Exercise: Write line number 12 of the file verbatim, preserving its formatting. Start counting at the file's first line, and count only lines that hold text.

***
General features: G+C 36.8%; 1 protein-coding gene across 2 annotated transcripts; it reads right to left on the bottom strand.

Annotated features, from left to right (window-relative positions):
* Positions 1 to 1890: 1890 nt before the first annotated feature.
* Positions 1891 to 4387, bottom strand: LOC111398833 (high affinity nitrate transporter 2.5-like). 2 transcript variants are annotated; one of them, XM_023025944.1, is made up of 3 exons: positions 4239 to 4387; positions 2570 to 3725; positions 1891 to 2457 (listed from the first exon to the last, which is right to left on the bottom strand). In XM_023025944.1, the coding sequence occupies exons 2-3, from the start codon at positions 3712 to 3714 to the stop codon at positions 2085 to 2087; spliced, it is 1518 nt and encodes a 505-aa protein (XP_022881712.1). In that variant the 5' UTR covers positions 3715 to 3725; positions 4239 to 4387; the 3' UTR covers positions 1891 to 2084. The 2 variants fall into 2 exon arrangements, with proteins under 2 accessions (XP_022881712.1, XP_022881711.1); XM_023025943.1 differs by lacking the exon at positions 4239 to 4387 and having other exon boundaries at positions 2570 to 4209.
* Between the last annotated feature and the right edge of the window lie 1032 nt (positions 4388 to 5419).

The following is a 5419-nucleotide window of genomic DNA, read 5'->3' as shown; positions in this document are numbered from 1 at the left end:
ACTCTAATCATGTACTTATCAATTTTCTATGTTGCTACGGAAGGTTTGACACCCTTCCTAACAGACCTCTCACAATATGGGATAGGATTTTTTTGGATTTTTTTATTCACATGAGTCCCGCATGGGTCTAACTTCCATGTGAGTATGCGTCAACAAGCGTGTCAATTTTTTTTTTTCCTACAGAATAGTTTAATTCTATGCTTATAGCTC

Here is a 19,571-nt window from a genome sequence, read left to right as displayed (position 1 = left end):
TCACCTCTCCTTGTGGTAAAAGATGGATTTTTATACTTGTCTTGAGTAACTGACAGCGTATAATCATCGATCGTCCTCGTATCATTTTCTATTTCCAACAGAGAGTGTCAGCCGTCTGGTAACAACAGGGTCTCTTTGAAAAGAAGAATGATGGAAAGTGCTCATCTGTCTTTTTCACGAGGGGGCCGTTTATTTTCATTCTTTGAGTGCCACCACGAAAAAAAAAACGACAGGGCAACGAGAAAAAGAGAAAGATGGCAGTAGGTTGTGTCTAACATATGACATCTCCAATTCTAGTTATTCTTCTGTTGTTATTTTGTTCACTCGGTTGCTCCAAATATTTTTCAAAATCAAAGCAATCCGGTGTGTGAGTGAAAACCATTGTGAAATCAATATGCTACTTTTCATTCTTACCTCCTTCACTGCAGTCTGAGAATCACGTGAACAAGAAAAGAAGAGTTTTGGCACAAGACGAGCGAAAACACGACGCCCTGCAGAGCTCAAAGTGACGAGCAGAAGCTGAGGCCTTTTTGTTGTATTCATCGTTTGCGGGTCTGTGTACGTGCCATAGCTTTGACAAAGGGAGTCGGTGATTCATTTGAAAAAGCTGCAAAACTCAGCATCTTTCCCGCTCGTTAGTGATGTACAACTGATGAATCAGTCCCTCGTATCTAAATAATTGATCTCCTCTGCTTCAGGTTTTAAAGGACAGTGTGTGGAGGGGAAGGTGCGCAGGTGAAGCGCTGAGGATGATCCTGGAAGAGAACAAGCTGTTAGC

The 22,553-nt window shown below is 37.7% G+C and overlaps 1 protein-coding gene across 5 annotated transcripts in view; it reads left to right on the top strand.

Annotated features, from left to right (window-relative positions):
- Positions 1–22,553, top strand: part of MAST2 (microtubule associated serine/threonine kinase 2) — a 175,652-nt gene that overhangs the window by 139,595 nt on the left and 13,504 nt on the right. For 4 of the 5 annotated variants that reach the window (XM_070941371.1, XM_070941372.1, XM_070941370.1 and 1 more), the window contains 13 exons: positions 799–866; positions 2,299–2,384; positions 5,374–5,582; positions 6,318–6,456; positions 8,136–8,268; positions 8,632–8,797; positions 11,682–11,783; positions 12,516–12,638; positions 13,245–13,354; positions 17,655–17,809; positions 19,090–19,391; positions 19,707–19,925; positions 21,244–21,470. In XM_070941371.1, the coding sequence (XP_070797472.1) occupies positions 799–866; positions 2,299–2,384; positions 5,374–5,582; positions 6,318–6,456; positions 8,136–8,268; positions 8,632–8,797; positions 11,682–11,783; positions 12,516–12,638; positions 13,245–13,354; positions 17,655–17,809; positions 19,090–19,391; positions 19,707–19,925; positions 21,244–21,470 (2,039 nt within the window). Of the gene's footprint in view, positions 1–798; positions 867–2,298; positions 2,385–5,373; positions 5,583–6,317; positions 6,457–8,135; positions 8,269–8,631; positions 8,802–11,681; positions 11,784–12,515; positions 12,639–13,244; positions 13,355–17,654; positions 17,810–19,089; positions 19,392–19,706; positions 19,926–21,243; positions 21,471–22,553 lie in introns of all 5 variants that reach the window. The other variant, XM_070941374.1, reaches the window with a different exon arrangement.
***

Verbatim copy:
- Positions 1–22,553, top strand: part of MAST2 (microtubule associated serine/threonine kinase 2) — a 175,652-nt gene that overhangs the window by 139,595 nt on the left and 13,504 nt on the right. For 4 of the 5 annotated variants that reach the window (XM_070941371.1, XM_070941372.1, XM_070941370.1 and 1 more), the window contains 13 exons: positions 799–866; positions 2,299–2,384; positions 5,374–5,582; positions 6,318–6,456; positions 8,136–8,268; positions 8,632–8,797; positions 11,682–11,783; positions 12,516–12,638; positions 13,245–13,354; positions 17,655–17,809; positions 19,090–19,391; positions 19,707–19,925; positions 21,244–21,470. In XM_070941371.1, the coding sequence (XP_070797472.1) occupies positions 799–866; positions 2,299–2,384; positions 5,374–5,582; positions 6,318–6,456; positions 8,136–8,268; positions 8,632–8,797; positions 11,682–11,783; positions 12,516–12,638; positions 13,245–13,354; positions 17,655–17,809; positions 19,090–19,391; positions 19,707–19,925; positions 21,244–21,470 (2,039 nt within the window). Of the gene's footprint in view, positions 1–798; positions 867–2,298; positions 2,385–5,373; positions 5,583–6,317; positions 6,457–8,135; positions 8,269–8,631; positions 8,802–11,681; positions 11,784–12,515; positions 12,639–13,244; positions 13,355–17,654; positions 17,810–19,089; positions 19,392–19,706; positions 19,926–21,243; positions 21,471–22,553 lie in introns of all 5 variants that reach the window. The other variant, XM_070941374.1, reaches the window with a different exon arrangement.